I confess to seeing Elmore Leonard’s work on the movie screen than actually reading his novels. The two standing out in my mind involve US Marshall Karen Sisco played by both Carla Guigino (Television, Karen Sisco on ABC) and Jennifer Lopez (Movie, Out of Sight). I confess to liking Carla Guigino, an underrated actress and her take on this character. Jennifer Lopez wasn’t bad; George Clooney just blew everyone off the screen in Out of Sight. Leonard pointed to Clooney as one of the few actors saying his dialogue the way he wrote it.
The other actor is Timothy Olyphant.
After discovering the show Justified on Netflix, I had to read the source material for the show. Unlike some shows, the germ for the show comes from a short story entitled Fire in the Hole rather than an actual novel. While Elmore Leonard wrote two novels featuring Raylan Givens, Pronto and Riding the Rap, ‘Fire in the Hole’ takes place after the two novels as Raylan gets transferred to Kentucky, a place he vowed never to return. Fire in the Hole serves as a good example of a well-constructed short story. It jumps immediately into the action and stays with it until the end. I would say it’s more a long-form story bordering on a novella with Leonard’s trademark dialogue coming rapidly at the reader like the action itself.
The story itself comes from a collection entitled When the Women Come Out to Dance, which also includes another Karen Sisco-centric story entitled ‘Karen Makes Out’. Not all the short stories connect to an established character, but in Karen and Raylan’s case nobody needs to read a previous book to jump into the plot. In ‘Fire in the Hole’, Leonard gives enough backstory about Raylan’s standoff with a gun thug in only a sentence. While reading I felt amazed at the economy of words in the story, yet its simplicity has a genius to it. Yes, readers, less indeed is more. (A lesson I still try to learn.)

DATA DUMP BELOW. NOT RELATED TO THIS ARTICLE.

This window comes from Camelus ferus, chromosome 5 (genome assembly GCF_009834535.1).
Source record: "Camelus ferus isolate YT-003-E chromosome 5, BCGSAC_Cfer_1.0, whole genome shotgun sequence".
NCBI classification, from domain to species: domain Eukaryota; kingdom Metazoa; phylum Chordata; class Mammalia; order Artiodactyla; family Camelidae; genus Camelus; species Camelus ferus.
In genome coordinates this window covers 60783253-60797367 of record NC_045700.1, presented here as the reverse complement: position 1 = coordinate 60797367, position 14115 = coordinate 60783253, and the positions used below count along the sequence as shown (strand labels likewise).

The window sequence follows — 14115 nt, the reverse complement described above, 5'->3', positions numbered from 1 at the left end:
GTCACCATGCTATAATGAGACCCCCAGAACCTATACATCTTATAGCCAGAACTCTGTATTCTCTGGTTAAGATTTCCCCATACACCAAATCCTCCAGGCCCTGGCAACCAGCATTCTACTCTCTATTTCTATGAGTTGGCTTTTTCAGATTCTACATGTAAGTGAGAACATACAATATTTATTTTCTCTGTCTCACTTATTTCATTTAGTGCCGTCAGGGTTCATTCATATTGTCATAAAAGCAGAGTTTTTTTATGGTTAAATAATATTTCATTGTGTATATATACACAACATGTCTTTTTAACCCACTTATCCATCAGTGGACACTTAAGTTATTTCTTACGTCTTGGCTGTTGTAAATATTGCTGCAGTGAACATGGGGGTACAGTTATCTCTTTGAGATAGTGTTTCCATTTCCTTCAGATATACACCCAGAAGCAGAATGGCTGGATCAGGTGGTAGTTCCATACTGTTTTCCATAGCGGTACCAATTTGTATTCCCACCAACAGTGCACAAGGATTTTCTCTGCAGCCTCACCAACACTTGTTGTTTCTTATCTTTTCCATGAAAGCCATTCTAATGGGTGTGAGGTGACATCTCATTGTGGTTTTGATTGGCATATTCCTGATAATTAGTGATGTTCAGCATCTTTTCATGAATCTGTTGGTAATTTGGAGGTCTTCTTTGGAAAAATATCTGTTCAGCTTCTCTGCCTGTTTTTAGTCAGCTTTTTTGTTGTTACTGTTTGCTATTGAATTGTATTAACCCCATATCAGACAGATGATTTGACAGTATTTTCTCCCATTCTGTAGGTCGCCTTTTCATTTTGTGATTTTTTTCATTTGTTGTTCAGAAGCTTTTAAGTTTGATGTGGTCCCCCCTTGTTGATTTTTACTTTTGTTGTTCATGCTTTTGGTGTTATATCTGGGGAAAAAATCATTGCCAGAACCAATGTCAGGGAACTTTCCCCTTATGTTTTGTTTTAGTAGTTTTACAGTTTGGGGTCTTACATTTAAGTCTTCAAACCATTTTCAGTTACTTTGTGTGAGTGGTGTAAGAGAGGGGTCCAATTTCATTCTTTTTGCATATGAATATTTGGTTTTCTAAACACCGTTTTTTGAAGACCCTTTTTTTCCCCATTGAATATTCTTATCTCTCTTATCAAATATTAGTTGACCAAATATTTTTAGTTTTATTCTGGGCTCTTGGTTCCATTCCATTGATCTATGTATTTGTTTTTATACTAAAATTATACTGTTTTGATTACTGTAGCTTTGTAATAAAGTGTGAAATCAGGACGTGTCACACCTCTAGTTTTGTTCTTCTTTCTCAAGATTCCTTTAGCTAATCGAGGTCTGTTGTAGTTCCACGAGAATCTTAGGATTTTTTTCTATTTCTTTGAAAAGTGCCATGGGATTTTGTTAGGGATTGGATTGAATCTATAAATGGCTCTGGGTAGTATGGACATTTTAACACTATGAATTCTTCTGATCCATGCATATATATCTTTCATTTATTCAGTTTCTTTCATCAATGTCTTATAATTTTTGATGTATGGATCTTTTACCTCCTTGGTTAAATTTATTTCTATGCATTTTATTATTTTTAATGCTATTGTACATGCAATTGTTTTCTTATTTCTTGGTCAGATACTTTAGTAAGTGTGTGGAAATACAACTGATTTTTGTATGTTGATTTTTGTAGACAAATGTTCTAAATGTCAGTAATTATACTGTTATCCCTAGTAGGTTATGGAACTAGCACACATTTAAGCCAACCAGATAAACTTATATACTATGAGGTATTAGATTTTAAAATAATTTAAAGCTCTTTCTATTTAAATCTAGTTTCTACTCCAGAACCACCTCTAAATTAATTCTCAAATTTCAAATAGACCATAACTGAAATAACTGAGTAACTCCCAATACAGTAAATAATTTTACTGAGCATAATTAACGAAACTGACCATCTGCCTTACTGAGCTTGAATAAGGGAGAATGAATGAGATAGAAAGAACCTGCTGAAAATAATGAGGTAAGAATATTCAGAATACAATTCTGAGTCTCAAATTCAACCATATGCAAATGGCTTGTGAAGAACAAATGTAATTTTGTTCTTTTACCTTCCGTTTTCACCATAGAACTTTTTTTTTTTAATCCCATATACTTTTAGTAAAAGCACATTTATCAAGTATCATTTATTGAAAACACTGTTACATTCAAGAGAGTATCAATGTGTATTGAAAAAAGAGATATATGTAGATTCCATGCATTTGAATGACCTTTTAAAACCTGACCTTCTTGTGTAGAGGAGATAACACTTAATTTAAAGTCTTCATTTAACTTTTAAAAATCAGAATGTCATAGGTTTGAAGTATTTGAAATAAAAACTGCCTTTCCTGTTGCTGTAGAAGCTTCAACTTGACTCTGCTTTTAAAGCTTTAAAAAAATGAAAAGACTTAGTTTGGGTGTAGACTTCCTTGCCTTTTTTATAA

While Fire in the Hole came out ten years ago, Leonard enjoys Justified so much he decided to write a new Raylan novel tied into the show’s universe. (If you read ‘Fire in the Hole’ you’ll know what I mean.) Even as novel, the Elmore-Leonard touches still reign. Readers will find no needless adjectives, quick-witted dialogue, as three seemingly separated stories come together with Raylan Givens at the centre.
The novel, called simply Raylan, flew by quickly and it’s hard to not visualize Timothy Olyphant as this character. (The cover doesn’t help either.) While researching this entry, Leonard gave a draft to the show’s writers with his blessing to modify it as they please. It’s a rare feat for a writer to trust others with their work. Elmore Leonard saw many of his works adapted for the small and big screens. Much like fellow writer Stephen King, some adaptations missed the mark playing too loose with the story in the name of screen translation. Justified writers, including Graham Yost who wrote the screenplay for Speed, could shape the series by first knowing what made the stories work. In fact as a writer I want one of those bracelets given to writers and crew members bearing the words ‘What would Elmore Leonard Do?’
The rest of us will have to make do with thoughtfully reading the book a second time around.